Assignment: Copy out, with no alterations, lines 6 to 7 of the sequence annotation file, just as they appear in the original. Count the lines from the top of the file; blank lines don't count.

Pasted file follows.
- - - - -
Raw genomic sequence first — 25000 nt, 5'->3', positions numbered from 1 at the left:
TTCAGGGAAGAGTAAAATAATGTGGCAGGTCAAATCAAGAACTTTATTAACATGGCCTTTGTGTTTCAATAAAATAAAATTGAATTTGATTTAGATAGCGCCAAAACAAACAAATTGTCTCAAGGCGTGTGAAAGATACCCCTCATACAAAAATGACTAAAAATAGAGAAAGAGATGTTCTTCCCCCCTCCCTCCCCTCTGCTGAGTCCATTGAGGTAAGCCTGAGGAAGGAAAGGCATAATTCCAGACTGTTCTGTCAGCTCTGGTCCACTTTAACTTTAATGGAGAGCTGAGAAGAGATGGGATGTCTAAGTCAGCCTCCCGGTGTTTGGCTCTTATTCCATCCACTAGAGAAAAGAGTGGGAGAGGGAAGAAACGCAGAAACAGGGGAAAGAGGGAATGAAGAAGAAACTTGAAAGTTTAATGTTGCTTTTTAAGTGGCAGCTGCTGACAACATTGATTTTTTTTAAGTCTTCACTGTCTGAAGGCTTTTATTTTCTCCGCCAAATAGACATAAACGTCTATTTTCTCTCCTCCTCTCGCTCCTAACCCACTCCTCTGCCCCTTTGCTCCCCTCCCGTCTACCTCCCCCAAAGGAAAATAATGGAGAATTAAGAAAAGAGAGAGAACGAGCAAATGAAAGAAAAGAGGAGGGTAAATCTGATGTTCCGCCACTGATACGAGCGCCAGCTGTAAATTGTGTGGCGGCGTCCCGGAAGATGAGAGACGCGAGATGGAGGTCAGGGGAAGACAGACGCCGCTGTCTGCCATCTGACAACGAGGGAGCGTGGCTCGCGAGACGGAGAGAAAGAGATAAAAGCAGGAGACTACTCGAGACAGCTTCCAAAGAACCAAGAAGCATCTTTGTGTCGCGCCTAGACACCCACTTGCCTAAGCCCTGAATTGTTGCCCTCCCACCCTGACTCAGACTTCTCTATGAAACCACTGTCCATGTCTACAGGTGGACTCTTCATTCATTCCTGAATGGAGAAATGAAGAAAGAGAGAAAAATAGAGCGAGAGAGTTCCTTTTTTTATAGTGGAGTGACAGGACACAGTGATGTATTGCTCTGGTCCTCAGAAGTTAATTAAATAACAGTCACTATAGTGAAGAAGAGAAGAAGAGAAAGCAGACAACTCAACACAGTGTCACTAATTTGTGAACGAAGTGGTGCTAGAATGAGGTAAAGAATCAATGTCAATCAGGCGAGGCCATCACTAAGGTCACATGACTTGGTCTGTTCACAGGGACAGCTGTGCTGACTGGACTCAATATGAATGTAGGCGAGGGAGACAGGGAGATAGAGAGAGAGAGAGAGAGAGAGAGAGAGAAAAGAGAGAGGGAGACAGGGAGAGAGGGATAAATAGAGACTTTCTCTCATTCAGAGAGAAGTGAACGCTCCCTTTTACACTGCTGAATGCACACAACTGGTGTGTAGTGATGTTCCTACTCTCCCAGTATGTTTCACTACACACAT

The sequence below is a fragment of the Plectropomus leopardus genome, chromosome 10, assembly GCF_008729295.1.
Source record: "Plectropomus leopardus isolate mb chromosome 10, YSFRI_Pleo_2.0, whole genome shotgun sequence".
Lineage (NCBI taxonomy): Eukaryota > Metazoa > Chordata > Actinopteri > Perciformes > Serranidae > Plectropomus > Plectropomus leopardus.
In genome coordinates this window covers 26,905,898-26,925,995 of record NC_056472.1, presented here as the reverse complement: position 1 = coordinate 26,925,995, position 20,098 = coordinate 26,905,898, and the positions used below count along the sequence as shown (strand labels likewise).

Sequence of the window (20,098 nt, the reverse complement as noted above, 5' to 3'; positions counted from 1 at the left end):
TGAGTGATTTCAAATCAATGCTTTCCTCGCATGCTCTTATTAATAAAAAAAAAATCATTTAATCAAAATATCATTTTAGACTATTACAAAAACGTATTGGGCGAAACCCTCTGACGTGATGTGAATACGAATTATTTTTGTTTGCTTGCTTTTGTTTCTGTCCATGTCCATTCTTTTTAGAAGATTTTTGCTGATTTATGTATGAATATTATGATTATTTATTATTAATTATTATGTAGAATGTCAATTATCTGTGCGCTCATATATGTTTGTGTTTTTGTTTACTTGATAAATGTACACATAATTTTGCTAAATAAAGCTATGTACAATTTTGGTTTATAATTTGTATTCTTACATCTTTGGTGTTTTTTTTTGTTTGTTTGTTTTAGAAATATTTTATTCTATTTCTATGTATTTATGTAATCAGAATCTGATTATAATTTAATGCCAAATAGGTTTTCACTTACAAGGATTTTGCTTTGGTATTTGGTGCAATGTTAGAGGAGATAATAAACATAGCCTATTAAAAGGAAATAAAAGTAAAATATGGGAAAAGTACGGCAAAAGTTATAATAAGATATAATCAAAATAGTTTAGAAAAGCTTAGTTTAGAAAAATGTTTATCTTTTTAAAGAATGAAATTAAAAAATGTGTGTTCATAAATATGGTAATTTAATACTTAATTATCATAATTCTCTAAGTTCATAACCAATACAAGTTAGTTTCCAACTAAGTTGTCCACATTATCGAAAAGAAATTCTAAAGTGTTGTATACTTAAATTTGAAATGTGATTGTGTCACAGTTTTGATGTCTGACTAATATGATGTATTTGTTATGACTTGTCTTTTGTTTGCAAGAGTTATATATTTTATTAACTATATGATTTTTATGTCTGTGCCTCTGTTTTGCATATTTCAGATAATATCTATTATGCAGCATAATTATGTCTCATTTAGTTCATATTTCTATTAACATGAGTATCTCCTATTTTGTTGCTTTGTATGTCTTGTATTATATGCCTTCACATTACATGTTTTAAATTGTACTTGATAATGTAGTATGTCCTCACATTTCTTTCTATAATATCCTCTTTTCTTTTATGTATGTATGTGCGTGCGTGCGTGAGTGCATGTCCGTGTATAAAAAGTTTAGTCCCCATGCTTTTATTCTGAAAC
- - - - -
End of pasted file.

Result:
In genome coordinates this window covers 26,905,898-26,925,995 of record NC_056472.1, presented here as the reverse complement: position 1 = coordinate 26,925,995, position 20,098 = coordinate 26,905,898, and the positions used below count along the sequence as shown (strand labels likewise).

Sequence of the window (20,098 nt, the reverse complement as noted above, 5' to 3'; positions counted from 1 at the left end):